Edit: After weeks of rumor and speculation, the Virginia ABC has just announced a new system to distribute these allocated spirits products, without ever truly explaining why the agency had stopped selling them throughout Virginia in March and April. We detail the rather confusing, “randomized” new system here.
The Virginia Alcoholic Beverage Control Authority (ABC) seems to have a bourbon whiskey problem. If you’re a whiskey enthusiast who happens to live in the Old Dominion, with its state-operated liquor store system, then you’ve likely noticed that something seemingly unusual has been going on recently. Granted, it may have been difficult to tell anything was amiss for the average consumer, given that shelves at ABC stores have been patchy and often bare in many spirits categories for months at this point, as the state’s in-house distribution network seemingly reels from a bevy of challenges related to the pandemic, staffing, and the transition to new storage warehouses. Still, sought-after and allocated brands of whiskey have typically still shown up on store shelves throughout the state anyway, on a roughly weekly basis during the entirety of the pandemic. What’s happening now, on the other hand, is something more unprecedented.
As far as I can tell, no consumer in the state of Virginia has legally purchased a bottle of Buffalo Trace Bourbon for the last three weeks, or possibly longer. The same goes for Blanton’s Single Barrel Bourbon, Henry McKenna Single Barrel, W.L. Weller Special Reserve, and dozens of others on the Virginia ABC’s sprawling list of “limited availability products.” These products, which can also be described under the umbrella term of “allocated” bottles, are presumably still being delivered to ABC warehouses by distributorships and distilleries—they’re simply not being included in resupply shipments to stock store shelves. Or in other words, the Virginia ABC seems to have entirely stopped selling allocated products—which are overwhelmingly bourbon brands—for the last month or so, and they’ve declined all requests to explain why. This has led to rampant speculation, angst and rumors among the state’s whiskey enthusiast community, to say the least.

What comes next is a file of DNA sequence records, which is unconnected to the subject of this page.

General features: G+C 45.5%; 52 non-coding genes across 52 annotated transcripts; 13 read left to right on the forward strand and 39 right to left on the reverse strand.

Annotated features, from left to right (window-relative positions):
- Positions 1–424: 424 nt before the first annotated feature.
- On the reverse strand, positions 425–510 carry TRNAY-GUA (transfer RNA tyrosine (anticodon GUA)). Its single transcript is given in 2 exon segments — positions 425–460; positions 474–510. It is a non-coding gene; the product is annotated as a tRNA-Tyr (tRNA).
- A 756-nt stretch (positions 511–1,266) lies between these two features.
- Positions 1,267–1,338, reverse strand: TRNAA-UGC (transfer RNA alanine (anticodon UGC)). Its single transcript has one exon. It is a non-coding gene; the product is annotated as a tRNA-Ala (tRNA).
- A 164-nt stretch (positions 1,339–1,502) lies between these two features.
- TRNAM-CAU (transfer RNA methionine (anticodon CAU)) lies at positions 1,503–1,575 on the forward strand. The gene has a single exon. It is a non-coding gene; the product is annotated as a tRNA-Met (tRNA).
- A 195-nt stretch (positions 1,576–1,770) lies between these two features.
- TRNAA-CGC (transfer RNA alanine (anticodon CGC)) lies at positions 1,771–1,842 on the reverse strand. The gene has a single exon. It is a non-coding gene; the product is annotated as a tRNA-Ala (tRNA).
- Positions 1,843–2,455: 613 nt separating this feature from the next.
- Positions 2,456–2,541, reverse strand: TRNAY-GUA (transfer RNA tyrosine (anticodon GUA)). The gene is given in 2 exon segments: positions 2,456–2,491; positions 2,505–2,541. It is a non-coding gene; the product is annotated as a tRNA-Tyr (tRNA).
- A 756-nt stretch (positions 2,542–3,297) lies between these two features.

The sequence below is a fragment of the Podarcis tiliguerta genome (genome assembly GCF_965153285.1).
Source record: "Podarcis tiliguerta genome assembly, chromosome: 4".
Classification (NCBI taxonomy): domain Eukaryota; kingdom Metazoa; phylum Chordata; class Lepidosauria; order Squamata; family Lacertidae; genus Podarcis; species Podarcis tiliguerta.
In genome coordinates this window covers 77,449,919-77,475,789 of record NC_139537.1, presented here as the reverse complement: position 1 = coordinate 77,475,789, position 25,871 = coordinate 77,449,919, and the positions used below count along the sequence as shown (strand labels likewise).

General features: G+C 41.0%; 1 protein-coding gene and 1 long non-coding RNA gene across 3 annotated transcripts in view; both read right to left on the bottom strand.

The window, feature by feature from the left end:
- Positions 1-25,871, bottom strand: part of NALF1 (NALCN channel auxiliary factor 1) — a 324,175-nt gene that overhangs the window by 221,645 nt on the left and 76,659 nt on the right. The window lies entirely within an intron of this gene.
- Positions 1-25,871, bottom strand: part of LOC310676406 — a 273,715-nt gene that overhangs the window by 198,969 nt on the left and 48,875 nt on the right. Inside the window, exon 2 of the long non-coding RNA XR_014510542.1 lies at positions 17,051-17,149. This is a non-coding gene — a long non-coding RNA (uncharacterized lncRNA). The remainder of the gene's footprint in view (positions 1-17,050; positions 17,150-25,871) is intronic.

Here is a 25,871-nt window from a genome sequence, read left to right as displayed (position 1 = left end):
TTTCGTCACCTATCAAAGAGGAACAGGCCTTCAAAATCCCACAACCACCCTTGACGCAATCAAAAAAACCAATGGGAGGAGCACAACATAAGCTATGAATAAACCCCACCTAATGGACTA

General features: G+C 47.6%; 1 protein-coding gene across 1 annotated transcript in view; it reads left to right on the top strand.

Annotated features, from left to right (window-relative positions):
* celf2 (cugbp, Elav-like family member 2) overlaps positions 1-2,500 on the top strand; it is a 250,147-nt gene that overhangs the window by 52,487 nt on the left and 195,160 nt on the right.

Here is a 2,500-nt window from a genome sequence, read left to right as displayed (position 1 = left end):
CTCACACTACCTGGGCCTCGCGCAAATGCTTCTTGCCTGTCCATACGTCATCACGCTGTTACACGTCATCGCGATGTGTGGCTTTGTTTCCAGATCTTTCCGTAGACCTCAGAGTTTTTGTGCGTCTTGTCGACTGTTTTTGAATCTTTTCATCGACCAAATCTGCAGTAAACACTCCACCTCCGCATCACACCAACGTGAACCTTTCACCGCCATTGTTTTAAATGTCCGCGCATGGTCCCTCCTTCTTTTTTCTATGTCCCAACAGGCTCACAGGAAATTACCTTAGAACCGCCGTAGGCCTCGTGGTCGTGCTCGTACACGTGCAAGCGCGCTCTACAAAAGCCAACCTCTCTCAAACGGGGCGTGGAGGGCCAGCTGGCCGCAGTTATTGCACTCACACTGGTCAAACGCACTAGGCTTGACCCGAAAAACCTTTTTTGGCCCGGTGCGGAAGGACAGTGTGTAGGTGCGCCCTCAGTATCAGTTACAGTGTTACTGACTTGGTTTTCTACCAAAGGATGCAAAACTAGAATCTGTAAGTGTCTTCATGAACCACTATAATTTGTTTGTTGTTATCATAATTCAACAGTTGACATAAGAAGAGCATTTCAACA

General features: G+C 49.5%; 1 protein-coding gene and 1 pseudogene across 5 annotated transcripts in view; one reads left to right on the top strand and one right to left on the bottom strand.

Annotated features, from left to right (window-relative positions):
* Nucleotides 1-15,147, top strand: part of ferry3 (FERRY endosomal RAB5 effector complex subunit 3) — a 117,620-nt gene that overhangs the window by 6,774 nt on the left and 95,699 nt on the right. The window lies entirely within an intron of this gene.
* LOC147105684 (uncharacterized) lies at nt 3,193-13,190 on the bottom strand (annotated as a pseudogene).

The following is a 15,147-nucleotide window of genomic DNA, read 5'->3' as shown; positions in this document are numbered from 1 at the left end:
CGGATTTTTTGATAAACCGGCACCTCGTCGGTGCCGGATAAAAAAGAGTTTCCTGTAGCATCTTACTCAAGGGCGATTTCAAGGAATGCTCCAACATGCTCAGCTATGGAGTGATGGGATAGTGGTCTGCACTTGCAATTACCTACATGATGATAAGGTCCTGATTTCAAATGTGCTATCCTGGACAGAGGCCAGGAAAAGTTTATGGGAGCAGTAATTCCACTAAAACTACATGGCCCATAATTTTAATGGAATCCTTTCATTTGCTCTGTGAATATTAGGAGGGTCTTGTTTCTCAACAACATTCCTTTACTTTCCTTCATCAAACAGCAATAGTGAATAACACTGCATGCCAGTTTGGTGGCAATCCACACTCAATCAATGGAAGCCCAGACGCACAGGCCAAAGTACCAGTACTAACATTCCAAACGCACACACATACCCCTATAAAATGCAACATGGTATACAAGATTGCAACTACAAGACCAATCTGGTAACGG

Around a month ago, online chatter in Virginia’s whiskey community hit a fevered pitch, following the apparent leak of a press release that seemed to promise a major shakeup in how allocated products would be sold in the state. This mode of information arriving was nothing new to the state’s bourbon geeks, as leaks from unofficial ABC sources have been common, and “insiders” with ABC connections typically are the first to deliver such news to the rank and file bourbon geeks on Facebook, long before the state agency has ever actually confirmed anything. The news spread quickly, and the so-called “Wishlist Wednesdays” policy was soon being discussed on Twitter, on Facebook, on Reddit and beyond.
The state’s consumers are all currently wondering what is happening within the Virginia ABC.
The gist of the Wishlist Wednesdays policy is essentially that instead of ABC stores selling allocated products on whatever day they happened to receive their weekly shipment from the truck, they would instead hold those products to be sold exclusively on Wednesdays. This policy would also change the existing rules about how many bottles any one consumer is able to buy—previously, consumers could buy one bottle of each allocated product, while the Wishlist Wednesday policy would make it only one bottle of any allocated product per day. In other words, if a store had six different allocated products to sell on any given Wednesday, you’d have to choose one of those six. Those products would be sold on a first-come, first-served basis to anyone waiting in line (and trust me, Virginians wait in line for whiskey), with numbers issued to people waiting in line by store employees.